The Philippines has become a melting pot of foreign military troops, medical workers and international NGOs nearly two weeks since Typhoon Haiyan leveled hundreds of homes and swept whole villages. Even as more foreign government raced to reach out to the storm-battered nation, China ostensibly held back.
The utter devastation in Tacloban city and neighboring towns has prompted an urgent appeal from the United Nations for $301 million in aid. While China was among the first countries to pledge assistance—it announced it was giving just $200,000—the amount was substantially less than other countries such as the US and Japan.
On Wednesday, China decided to step up its response to the disaster, announcing it was sending relief workers and its state-of-the-art hospital ship. Beijing also more than tripled its pledge to $1.6 million.
The Foreign Ministry in Beijing confirmed the deployment of the 14,000-ton “Peace Ark,” a floating hospital with 300 beds and eight operating theaters, to join an international flotilla of naval ships now delivering food, water and medicine to typhoon victims.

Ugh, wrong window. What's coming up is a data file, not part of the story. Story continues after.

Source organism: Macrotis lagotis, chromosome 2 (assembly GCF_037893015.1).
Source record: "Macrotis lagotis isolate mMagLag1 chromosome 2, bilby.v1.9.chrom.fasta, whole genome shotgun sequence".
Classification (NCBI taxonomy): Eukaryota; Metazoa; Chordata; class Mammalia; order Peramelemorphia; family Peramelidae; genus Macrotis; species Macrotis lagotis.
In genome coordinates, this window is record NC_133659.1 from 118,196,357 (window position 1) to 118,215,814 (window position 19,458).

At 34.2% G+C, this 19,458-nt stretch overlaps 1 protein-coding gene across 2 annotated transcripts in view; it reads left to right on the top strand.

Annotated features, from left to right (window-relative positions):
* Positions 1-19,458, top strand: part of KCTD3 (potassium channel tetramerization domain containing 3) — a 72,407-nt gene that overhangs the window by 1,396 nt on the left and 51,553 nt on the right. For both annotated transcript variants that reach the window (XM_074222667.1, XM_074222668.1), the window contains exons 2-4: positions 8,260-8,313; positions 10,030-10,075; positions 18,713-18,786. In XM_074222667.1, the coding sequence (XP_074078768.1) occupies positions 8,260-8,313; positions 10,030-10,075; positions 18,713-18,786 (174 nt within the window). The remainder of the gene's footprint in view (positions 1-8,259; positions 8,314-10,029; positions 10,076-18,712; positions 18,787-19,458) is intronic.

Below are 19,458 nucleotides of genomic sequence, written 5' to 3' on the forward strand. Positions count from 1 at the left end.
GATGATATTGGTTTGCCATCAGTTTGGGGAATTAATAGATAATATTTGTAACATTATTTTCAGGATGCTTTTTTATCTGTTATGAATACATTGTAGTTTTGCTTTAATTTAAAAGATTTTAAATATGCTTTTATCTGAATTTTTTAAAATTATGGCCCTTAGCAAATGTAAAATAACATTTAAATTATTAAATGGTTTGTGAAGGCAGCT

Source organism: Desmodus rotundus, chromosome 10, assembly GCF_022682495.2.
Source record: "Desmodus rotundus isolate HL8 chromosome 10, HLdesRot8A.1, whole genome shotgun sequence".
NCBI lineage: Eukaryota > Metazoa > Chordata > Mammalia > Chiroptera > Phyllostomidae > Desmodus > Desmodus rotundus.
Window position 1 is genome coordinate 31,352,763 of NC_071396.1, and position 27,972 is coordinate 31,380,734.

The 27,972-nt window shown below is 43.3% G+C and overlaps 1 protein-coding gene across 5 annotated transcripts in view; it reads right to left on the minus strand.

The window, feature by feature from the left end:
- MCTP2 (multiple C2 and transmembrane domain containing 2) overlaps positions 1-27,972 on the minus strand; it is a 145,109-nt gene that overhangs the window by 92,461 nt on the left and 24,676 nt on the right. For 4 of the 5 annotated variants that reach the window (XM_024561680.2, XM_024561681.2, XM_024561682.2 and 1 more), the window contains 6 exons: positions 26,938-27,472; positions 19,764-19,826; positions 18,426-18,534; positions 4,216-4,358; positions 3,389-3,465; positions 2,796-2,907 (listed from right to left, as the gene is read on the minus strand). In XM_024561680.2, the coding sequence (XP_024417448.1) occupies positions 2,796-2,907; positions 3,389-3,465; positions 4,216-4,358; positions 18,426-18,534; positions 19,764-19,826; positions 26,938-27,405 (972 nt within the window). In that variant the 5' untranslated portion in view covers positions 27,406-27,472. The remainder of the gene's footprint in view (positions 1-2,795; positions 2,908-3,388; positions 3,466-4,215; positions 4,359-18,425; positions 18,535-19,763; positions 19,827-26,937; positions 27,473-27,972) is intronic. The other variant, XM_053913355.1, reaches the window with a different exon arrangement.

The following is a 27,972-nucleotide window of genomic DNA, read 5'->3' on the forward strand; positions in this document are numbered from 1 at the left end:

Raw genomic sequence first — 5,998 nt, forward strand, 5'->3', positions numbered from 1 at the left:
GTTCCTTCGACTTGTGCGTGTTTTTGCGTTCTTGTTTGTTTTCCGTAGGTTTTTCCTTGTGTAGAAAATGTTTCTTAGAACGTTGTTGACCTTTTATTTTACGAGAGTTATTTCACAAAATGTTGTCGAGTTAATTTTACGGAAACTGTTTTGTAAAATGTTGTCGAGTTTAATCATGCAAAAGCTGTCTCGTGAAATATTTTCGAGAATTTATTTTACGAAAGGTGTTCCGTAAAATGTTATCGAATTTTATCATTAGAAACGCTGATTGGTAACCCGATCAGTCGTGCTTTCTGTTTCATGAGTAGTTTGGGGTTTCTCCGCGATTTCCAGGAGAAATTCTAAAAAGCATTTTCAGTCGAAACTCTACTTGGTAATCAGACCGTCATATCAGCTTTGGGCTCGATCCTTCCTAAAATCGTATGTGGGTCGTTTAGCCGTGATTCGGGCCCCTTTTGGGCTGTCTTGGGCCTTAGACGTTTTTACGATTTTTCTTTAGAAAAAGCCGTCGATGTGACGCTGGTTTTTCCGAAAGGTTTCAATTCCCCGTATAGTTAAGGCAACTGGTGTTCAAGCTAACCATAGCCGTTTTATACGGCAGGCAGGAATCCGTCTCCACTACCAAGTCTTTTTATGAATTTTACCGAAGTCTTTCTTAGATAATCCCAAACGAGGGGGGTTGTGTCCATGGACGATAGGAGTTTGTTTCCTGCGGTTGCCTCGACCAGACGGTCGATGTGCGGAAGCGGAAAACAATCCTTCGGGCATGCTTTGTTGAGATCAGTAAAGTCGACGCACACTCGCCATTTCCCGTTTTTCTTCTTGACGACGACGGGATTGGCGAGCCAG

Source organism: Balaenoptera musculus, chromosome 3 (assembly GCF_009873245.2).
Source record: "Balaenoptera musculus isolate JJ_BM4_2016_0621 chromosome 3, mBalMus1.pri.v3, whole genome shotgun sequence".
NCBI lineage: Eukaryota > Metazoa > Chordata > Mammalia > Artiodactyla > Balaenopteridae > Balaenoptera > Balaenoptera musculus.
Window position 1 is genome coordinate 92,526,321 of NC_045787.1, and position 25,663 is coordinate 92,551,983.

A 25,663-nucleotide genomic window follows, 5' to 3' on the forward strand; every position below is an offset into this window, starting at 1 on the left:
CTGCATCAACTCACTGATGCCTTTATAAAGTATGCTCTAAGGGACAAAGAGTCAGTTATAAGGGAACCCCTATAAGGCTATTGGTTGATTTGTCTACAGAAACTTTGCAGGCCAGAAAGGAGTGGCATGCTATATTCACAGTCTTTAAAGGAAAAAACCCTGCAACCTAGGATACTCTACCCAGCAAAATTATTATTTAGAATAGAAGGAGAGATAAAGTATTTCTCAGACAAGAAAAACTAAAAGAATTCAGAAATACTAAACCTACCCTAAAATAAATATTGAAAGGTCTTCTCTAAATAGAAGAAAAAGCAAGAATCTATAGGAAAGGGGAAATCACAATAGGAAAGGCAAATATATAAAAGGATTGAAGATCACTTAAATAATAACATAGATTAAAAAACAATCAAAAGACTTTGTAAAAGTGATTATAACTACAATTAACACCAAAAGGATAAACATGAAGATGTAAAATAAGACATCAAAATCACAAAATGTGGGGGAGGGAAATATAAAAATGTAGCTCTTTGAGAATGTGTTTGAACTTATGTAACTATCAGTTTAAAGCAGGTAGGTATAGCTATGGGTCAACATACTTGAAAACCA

“China has always been concerned about the Philippines typhoon disaster,” Foreign Ministry spokesman Hong Lei said. “In the spirit of helping the dying and healing the injured, we plan to send rescue workers to the disaster area.”
A Chinese cargo plane carrying tents and blankets has landed in Cebu city on Tuesday.
“The Philippine Department of Social Welfare and Development head has said the Chinese relief goods are very useful,” Chinese embassy Wu Zhenping told broadcaster CCTV.
The United States, China’s long-time rival, has been on the forefront of humanitarian and relief efforts in the Philippines, mobilizing about 50 ships and aircraft. US helicopters were bringing supplies to hard to reach areas while its cargo planes ferry survivors out of Tacloban to Manila or Cebu in so-called mercy flights. It has announced more than $37 million in humanitarian aid.
Beijing is embroiled in a territorial row with Manila on the sovereignty of islands in the South China Sea.
By Maesie Bertumen